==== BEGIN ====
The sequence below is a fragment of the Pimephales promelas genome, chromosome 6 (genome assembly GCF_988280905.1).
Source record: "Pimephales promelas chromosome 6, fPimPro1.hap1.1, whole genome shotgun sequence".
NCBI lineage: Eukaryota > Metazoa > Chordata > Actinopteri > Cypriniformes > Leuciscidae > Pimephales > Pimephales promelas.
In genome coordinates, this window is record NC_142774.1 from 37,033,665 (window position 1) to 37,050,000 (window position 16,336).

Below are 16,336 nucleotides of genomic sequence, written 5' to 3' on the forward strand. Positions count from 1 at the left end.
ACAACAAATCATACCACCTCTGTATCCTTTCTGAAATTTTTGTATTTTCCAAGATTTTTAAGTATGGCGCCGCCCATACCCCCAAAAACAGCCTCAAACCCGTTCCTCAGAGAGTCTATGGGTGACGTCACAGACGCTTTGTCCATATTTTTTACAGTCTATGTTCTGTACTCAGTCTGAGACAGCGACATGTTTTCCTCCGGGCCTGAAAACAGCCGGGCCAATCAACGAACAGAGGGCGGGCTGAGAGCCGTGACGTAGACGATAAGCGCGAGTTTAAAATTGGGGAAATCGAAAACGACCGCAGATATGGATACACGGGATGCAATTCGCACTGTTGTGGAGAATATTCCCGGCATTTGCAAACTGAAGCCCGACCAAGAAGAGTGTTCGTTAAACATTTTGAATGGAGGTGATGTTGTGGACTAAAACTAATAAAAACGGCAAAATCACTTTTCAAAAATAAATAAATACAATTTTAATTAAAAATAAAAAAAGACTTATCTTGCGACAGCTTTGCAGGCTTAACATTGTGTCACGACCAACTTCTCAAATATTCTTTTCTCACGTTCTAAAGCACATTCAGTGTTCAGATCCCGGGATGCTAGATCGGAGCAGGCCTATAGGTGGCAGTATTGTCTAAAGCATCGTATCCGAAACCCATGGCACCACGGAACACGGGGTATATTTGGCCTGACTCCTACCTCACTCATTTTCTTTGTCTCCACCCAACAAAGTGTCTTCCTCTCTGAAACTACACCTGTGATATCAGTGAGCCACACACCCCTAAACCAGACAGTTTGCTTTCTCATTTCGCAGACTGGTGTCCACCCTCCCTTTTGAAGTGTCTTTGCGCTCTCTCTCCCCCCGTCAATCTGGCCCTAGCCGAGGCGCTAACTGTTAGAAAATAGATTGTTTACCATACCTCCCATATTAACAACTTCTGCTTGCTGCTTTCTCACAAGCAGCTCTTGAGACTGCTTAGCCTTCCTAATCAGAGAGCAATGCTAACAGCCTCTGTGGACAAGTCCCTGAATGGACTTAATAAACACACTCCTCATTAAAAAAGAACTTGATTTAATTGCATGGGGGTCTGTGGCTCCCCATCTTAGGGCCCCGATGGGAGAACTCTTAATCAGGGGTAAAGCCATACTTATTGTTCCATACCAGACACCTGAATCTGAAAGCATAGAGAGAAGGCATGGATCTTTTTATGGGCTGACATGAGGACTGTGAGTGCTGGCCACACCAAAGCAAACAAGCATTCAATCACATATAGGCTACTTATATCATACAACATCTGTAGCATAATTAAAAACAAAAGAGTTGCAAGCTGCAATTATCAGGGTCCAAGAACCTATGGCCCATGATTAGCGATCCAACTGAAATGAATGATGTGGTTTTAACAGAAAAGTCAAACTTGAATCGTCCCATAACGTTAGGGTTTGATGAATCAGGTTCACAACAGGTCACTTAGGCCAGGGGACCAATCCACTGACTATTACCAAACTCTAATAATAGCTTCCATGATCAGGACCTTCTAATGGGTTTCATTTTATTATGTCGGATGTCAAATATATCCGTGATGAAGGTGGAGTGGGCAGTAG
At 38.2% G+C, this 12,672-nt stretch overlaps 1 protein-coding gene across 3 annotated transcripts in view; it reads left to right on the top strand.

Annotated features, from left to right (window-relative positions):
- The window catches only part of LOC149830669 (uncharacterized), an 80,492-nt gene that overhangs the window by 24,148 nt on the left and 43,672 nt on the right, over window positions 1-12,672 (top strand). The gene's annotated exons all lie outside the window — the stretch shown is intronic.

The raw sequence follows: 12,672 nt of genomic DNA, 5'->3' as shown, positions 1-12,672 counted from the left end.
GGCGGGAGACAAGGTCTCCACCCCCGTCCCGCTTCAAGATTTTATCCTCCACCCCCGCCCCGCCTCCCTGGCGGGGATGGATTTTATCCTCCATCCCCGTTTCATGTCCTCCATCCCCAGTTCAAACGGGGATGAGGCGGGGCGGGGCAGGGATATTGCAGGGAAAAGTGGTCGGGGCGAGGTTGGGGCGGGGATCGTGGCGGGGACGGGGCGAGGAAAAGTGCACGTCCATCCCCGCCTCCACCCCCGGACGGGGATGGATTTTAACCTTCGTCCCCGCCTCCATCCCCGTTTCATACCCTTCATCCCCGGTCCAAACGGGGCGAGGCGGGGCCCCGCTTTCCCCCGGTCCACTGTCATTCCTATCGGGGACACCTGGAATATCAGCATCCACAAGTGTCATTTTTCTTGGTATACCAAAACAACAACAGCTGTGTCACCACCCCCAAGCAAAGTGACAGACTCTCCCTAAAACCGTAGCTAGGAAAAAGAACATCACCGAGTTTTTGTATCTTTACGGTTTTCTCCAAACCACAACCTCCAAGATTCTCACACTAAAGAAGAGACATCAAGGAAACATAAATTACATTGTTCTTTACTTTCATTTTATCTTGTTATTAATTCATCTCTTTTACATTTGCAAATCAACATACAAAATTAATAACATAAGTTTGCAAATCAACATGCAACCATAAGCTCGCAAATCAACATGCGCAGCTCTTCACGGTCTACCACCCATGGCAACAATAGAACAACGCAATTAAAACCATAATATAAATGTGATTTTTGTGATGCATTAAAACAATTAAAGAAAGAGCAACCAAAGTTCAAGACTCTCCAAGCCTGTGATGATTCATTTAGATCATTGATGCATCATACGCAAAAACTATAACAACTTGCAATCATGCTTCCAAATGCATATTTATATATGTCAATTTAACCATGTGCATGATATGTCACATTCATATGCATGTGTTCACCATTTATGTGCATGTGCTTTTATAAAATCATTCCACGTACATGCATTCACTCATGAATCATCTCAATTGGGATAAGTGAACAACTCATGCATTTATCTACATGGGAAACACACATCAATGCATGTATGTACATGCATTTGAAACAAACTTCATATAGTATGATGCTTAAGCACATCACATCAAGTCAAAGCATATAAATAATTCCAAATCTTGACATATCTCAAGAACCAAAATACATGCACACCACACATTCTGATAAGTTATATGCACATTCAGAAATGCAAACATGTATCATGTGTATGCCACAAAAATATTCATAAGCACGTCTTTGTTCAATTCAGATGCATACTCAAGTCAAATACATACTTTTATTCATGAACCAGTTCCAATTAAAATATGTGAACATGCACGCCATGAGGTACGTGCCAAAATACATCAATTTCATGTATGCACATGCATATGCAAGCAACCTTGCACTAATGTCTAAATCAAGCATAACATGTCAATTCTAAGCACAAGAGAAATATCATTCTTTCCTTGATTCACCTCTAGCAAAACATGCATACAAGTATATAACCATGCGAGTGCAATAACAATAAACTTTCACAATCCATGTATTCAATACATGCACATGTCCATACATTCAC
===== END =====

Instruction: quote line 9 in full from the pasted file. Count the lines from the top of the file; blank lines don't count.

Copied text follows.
- The window catches only part of LOC149830669 (uncharacterized), an 80,492-nt gene that overhangs the window by 24,148 nt on the left and 43,672 nt on the right, over window positions 1-12,672 (top strand). The gene's annotated exons all lie outside the window — the stretch shown is intronic.